# One element vector cannot be used to multiply another vector/matrix

`rand(1,3)*rand(3)`
is possible, and returns a 1-element vector
but `rand(1,3)*rand(3)*(another matrix)` is usually not possible,
`rand(1,3)*rand(3)*rand(3)` gives error:
`MethodError: no method matching *(::Vector{Float64}, ::Vector{Float64})`

I understand Julia is a strongly typed language (hope it means what I want to say). So bascially i understand why it’s not possible in Julia. But this is funny when encountered

1 Like

Julia follows `*` matrix-multiplication rules, i.e. the matrices/vectors/tensors need to have correct shapes for that to work. Alternatively, you can use the `.*` to do element-wise multiplication (with potential broadcasting); again the operands need to have sizes which fit under element-wise rules. Have a look at the manual, that should be fairly complete on the subject. Your example “works” with element-wise multiplcation

``````julia> rand(1,3).*rand(3).*rand(3)
3×3 Matrix{Float64}:
0.0771117  0.044531   0.199846
0.0370739  0.0214097  0.0960824
0.141504   0.0817167  0.366728
``````
2 Likes

I understand your point. But what i want is actually something like
`(rand(1,3)*rand(3)) .*rand(4)`

that works 1 Like

I agree it’s a noteworthy observation! It can be surprising coming from Matlab: Matlab also follows matrix multiplication rules and operands must have the right shape so `[1; 2; 3] * [1; 2; 3]` doesn’t work. However the following does work in Matlab:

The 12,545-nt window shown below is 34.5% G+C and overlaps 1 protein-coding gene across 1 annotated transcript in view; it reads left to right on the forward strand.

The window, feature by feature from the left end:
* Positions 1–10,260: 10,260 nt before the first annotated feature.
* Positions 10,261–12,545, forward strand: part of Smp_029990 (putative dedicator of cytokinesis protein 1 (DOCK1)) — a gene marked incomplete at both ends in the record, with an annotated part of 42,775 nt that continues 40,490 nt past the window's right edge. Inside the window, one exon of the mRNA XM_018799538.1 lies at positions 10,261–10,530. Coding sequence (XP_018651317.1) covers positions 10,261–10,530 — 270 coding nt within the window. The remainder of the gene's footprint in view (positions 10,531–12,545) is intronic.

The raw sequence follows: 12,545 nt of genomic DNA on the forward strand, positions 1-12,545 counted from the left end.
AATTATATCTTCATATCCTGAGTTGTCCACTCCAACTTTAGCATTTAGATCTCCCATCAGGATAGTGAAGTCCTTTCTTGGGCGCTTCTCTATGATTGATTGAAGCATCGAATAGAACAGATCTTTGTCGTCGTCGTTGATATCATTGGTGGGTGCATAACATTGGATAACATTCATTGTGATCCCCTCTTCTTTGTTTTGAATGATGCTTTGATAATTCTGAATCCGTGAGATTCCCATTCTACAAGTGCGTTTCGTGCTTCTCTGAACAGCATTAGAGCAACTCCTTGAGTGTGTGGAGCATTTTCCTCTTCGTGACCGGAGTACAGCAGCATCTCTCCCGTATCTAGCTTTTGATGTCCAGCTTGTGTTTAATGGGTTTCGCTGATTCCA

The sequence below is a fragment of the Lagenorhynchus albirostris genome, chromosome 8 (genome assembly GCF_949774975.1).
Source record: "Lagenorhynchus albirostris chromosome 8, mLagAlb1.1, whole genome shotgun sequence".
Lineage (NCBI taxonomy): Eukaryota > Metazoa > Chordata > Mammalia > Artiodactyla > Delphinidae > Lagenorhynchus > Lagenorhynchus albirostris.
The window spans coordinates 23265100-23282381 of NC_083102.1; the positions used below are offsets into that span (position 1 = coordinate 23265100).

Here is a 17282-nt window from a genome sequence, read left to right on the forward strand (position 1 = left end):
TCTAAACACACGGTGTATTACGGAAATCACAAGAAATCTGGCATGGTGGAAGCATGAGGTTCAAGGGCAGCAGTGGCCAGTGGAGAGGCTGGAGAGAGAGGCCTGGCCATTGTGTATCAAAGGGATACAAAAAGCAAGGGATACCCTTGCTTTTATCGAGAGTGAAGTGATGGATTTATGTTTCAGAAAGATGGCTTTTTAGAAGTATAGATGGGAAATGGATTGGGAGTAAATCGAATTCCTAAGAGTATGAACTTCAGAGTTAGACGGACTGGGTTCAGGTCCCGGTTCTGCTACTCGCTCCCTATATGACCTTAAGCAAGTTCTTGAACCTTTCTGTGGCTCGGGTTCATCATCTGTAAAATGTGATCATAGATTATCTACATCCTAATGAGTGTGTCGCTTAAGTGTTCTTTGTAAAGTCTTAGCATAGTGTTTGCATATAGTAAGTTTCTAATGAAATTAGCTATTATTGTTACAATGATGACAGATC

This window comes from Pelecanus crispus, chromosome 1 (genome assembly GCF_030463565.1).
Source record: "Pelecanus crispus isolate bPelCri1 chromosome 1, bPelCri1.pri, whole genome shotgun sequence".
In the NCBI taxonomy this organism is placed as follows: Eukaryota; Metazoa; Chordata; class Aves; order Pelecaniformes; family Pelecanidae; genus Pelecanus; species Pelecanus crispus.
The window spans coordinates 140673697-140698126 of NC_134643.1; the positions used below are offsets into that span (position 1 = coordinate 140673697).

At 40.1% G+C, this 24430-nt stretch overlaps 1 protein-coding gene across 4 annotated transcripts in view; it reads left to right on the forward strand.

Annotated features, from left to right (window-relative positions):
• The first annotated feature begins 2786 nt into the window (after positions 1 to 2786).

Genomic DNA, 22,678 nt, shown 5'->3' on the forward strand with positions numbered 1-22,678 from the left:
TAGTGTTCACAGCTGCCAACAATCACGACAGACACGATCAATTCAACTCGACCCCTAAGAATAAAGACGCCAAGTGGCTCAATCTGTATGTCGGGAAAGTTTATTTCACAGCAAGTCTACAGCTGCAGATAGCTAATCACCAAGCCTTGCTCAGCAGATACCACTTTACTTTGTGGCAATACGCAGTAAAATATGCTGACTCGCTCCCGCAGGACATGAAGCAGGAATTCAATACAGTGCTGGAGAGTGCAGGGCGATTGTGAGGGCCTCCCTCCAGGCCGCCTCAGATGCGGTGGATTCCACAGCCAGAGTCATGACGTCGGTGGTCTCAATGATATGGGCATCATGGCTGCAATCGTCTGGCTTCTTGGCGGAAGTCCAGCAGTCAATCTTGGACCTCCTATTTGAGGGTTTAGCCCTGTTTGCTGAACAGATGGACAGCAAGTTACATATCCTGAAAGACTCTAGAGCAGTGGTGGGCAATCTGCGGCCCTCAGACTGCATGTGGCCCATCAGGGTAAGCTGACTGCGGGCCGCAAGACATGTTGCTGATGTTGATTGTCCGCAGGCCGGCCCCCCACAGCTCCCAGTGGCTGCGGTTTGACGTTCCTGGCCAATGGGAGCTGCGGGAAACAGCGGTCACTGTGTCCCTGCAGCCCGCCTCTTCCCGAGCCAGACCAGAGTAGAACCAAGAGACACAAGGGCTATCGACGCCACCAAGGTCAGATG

``````a = rand(3, 1);
b = rand(3, 1);
c = rand(3, 1);

a' * b * c
``````

Matlab doesn’t distinguish between scalars and 1x1 matrices, so the above can be interpreted as a scalar `a'*b` multiplying `c`. But as you say it doesn’t work in Julia because `a'*b` is not a scalar, it’s a 1-element matrix.

Another way to put it: in Matlab you can implement `dot(a, b)` as `a' * b`. In Julia this is not a correct implementation of the dot product (Edit: in the sense that it fails if `a` or `b` is a nx1 matrix rather than a vector).

Note that you can also write this calculation as `c * a' * b`. This works both in Julia and Matlab, but I fear it will do the inefficient `(c * a') * b` rather than the efficient `c * (a' * b)`.

2 Likes

Not sure if that is clear, but if all where actually vectors all that works, i. e:

``````julia> rand(3)' * rand(3) # is a dot product, returns a scalar
0.3042989054310262

``````

all the confusion boils down to the difference between matrix with one column and a vector, difference that does not exist in Matlab.

That is, in Julia `rand(3,1)` is not the same as `rand(3)`, and unless you get that 1-column matrix from another source, that is not the Julian way to define vectors. You can also convert that one-column matrix to a vector, using `vec(rand(3,1))`.

5 Likes

I think this hits the true reason.